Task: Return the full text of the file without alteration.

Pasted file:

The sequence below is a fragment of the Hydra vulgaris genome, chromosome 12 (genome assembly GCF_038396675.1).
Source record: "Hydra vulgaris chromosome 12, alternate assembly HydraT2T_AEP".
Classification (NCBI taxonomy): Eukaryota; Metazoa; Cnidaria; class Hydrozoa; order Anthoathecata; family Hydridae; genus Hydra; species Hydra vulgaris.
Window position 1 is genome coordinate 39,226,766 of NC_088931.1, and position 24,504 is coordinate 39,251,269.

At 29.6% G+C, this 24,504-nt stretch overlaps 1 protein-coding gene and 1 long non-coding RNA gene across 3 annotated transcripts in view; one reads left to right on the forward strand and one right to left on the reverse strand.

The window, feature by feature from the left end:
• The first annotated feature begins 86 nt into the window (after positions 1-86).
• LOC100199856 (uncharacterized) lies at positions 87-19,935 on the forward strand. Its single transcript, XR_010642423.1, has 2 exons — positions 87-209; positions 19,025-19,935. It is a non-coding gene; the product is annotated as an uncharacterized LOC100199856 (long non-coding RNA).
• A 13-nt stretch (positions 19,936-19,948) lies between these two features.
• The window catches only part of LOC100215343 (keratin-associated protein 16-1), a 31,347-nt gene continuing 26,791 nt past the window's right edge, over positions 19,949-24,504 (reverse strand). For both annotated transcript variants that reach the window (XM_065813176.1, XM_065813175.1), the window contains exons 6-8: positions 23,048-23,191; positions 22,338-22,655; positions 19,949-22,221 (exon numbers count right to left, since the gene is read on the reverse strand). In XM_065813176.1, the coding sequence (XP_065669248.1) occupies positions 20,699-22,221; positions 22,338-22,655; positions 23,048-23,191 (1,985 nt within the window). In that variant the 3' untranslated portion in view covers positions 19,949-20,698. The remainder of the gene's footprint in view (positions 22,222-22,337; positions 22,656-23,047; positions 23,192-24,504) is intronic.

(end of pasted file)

The sequence below is a fragment of the Hydra vulgaris genome, chromosome 12 (genome assembly GCF_038396675.1).
Source record: "Hydra vulgaris chromosome 12, alternate assembly HydraT2T_AEP".
Classification (NCBI taxonomy): Eukaryota; Metazoa; Cnidaria; class Hydrozoa; order Anthoathecata; family Hydridae; genus Hydra; species Hydra vulgaris.
Window position 1 is genome coordinate 39,226,766 of NC_088931.1, and position 24,504 is coordinate 39,251,269.

At 29.6% G+C, this 24,504-nt stretch overlaps 1 protein-coding gene and 1 long non-coding RNA gene across 3 annotated transcripts in view; one reads left to right on the forward strand and one right to left on the reverse strand.

The window, feature by feature from the left end:
• The first annotated feature begins 86 nt into the window (after positions 1-86).
• LOC100199856 (uncharacterized) lies at positions 87-19,935 on the forward strand. Its single transcript, XR_010642423.1, has 2 exons — positions 87-209; positions 19,025-19,935. It is a non-coding gene; the product is annotated as an uncharacterized LOC100199856 (long non-coding RNA).
• A 13-nt stretch (positions 19,936-19,948) lies between these two features.
• The window catches only part of LOC100215343 (keratin-associated protein 16-1), a 31,347-nt gene continuing 26,791 nt past the window's right edge, over positions 19,949-24,504 (reverse strand). For both annotated transcript variants that reach the window (XM_065813176.1, XM_065813175.1), the window contains exons 6-8: positions 23,048-23,191; positions 22,338-22,655; positions 19,949-22,221 (exon numbers count right to left, since the gene is read on the reverse strand). In XM_065813176.1, the coding sequence (XP_065669248.1) occupies positions 20,699-22,221; positions 22,338-22,655; positions 23,048-23,191 (1,985 nt within the window). In that variant the 3' untranslated portion in view covers positions 19,949-20,698. The remainder of the gene's footprint in view (positions 22,222-22,337; positions 22,656-23,047; positions 23,192-24,504) is intronic.